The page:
Stop, No, & Don’t: 3 Reasons Why You Shouldn’t Cut Your Locs


Are you about to cut your locs? Is your dreadlock journey coming to an end? Before you make that big chop, here are 3 Reasons Why You Shouldn’t Cut Your Locs:

Having A Bad Day?

Making a big decision like that because you had a bad day ( got fired, a break-up, etc.) is going to haunt you. You’re instantly going to regret it once you finally calm down and come to your senses.

If you really want to cut your hair I’d bet my last dollar that you would’ve already been thinking about it for quite sometime before the big day.

Take some time to cool down and ask yourself if you are really ready cut your hair. If your answer is still yes, then do what you have to do.

Getting A Job, Keeping A Job.


Even in more multicultural workplace environments, eurocentric standards of professionalism are rooted in the dress code polices of many companies, especially in America. Having natty dreads in a corporate environment can significantly affect employment or promotion opportunities, just look at the Chastity Jones story:

“The case revolves around Chastity Jones, an Alabama woman who was offered a job as a customer service representative at a call center in Mobile in 2010. During the interview, Jones wore her hair in short, natural locs and was dressed in a business suit and pumps. An HR manager later told Jones that dreadlocks violated the company’s grooming policy because they “tend to get messy.” She told Jones she couldn’t wear her hair that way at work, and when Jones refused to cut her locs, the job offer was rescinded.” –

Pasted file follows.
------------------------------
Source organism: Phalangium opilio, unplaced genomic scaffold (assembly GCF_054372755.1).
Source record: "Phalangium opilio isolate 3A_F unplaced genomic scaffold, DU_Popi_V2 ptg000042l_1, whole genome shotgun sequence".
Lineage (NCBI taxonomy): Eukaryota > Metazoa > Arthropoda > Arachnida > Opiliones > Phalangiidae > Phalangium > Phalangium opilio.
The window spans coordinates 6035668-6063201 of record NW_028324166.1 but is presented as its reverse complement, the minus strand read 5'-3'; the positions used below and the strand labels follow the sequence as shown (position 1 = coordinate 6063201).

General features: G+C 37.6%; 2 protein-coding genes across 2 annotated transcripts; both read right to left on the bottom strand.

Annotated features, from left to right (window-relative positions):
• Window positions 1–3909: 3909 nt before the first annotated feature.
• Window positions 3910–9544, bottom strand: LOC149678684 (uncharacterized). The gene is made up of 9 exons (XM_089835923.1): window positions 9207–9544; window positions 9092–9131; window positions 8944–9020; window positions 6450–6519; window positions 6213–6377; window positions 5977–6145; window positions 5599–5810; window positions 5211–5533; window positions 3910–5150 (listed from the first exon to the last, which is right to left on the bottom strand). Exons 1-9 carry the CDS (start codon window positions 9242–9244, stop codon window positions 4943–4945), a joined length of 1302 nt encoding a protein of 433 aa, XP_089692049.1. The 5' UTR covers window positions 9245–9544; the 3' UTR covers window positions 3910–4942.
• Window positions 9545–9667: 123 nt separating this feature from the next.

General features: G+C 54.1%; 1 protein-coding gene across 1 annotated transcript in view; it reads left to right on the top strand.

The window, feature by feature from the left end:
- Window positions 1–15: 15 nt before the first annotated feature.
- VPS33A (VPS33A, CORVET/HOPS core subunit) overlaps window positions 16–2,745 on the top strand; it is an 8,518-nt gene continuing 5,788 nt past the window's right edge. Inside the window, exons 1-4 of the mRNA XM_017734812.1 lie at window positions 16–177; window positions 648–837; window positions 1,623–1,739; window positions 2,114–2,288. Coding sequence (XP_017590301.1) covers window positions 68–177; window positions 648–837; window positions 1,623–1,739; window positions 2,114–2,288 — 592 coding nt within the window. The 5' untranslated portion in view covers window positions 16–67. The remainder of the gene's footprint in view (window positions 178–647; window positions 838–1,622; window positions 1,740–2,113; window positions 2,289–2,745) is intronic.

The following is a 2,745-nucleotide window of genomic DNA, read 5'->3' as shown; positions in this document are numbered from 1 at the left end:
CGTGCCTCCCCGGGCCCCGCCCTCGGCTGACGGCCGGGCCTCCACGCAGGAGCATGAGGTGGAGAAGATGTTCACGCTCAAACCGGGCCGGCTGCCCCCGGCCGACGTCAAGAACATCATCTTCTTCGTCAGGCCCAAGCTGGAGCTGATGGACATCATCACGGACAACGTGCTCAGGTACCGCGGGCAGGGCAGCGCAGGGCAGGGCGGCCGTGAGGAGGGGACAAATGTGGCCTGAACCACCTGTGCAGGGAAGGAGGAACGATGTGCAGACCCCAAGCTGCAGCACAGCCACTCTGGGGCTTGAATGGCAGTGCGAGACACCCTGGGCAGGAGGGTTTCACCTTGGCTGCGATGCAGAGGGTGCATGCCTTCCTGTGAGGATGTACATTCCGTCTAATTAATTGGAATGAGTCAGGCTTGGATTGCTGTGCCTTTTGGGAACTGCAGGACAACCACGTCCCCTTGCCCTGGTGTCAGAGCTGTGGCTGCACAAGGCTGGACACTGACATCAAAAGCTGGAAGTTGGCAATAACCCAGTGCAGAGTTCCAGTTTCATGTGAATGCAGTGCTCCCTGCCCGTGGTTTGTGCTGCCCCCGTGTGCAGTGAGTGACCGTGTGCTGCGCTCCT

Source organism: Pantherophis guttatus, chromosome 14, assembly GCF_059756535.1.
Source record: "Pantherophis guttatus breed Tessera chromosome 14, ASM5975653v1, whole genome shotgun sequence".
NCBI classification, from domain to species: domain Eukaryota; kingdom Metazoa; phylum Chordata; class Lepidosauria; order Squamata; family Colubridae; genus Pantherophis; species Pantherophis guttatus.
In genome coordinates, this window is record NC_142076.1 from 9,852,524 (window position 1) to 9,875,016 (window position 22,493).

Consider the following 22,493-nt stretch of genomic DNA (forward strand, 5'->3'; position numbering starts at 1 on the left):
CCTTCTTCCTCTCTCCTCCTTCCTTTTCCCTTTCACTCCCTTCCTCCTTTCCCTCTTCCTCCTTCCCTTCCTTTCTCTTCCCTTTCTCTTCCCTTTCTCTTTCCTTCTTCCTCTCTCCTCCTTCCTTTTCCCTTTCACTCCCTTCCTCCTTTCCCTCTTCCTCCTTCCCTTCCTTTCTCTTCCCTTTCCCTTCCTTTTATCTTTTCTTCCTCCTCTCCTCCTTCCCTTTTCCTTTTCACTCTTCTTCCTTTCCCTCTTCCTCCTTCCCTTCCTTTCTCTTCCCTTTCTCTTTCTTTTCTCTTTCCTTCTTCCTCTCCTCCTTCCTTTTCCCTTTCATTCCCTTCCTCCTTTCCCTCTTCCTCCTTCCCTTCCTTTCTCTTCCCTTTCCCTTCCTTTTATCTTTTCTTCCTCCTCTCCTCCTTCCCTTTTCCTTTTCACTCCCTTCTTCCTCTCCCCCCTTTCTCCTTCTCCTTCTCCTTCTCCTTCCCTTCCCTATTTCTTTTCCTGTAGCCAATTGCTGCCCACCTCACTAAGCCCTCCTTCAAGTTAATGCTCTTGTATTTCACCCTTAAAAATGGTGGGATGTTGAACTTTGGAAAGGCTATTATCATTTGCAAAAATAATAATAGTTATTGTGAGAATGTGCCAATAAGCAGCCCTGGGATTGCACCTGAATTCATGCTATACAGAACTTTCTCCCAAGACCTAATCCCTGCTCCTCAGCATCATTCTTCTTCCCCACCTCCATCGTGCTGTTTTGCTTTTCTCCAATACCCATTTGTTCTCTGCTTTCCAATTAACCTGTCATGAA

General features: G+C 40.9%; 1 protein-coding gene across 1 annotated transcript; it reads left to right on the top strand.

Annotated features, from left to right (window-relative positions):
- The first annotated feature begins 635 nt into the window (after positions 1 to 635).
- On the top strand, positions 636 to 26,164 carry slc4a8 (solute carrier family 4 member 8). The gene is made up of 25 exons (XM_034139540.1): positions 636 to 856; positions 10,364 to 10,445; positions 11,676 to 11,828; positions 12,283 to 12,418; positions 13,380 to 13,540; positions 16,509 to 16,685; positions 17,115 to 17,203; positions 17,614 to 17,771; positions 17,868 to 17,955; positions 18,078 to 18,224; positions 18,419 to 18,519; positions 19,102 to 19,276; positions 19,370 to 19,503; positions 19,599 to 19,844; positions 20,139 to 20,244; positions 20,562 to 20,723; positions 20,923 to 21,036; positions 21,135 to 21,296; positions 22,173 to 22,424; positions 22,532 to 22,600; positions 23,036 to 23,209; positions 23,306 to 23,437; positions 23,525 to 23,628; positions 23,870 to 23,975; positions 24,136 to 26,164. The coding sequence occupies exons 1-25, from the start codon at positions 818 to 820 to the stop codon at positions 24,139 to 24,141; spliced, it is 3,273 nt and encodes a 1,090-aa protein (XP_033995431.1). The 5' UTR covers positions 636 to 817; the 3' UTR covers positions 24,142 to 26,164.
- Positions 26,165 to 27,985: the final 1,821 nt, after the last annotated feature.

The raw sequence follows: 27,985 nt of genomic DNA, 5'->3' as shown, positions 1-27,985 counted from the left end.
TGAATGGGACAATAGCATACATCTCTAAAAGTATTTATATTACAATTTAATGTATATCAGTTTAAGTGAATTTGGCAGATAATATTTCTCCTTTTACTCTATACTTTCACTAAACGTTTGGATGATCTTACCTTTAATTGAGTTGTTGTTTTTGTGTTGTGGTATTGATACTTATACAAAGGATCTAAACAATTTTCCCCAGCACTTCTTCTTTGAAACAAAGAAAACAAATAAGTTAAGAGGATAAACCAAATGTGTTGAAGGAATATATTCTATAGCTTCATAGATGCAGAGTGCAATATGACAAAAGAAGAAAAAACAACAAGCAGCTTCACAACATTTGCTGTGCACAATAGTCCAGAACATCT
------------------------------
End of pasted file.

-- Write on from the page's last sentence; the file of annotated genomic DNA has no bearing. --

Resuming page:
So your suspicions about prejudice in the workplace against your own natural hair is understandable. However, this should not make you say, “I have to cut or tame my locs to get a good job…”.

The way I see it, you need a source of income. A job is only one way to achieve this goal. If you are someone that is committed to their loc journey and are unwilling to comply to the oftentimes racially insensitive dress code policies then you should consider entrepreneurship.

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Decide that you no longer want your primary source of income to be in the hands of a company that views you in your natural state as “unprofessional”, or make the corporate world accept your natural locs by being so good at what you do that it would hurt the company more to not hire you then to overlook the dress code policy.

Cutting your locs should not be the solution to securing a source of income.

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Family & Friends

If someone in your life really loves you they will accept you for who you are, this is especially true for family and friends. You should not have to sacrifice your natural essence to satisfy anyone’s marginalized perception of you. In other words, don’t cut your locs just because someone you are close to recommends or suggests that you would be better off without locs. That’s a decision you need to make by yourself, for yourself. You have to live with your decision, so make sure you will be satisfied with it.

A perfect example of this is found in the recently released ‘Nappily Ever After‘. The movie is not about dreadlocks, but you’ll see how family and friends affect a natural hair journey.

“When a perfectionist ad exec experiences a romantic setback, she embarks on a journey of self-discovery that begins with a dramatic hair makeover.” – Netflix

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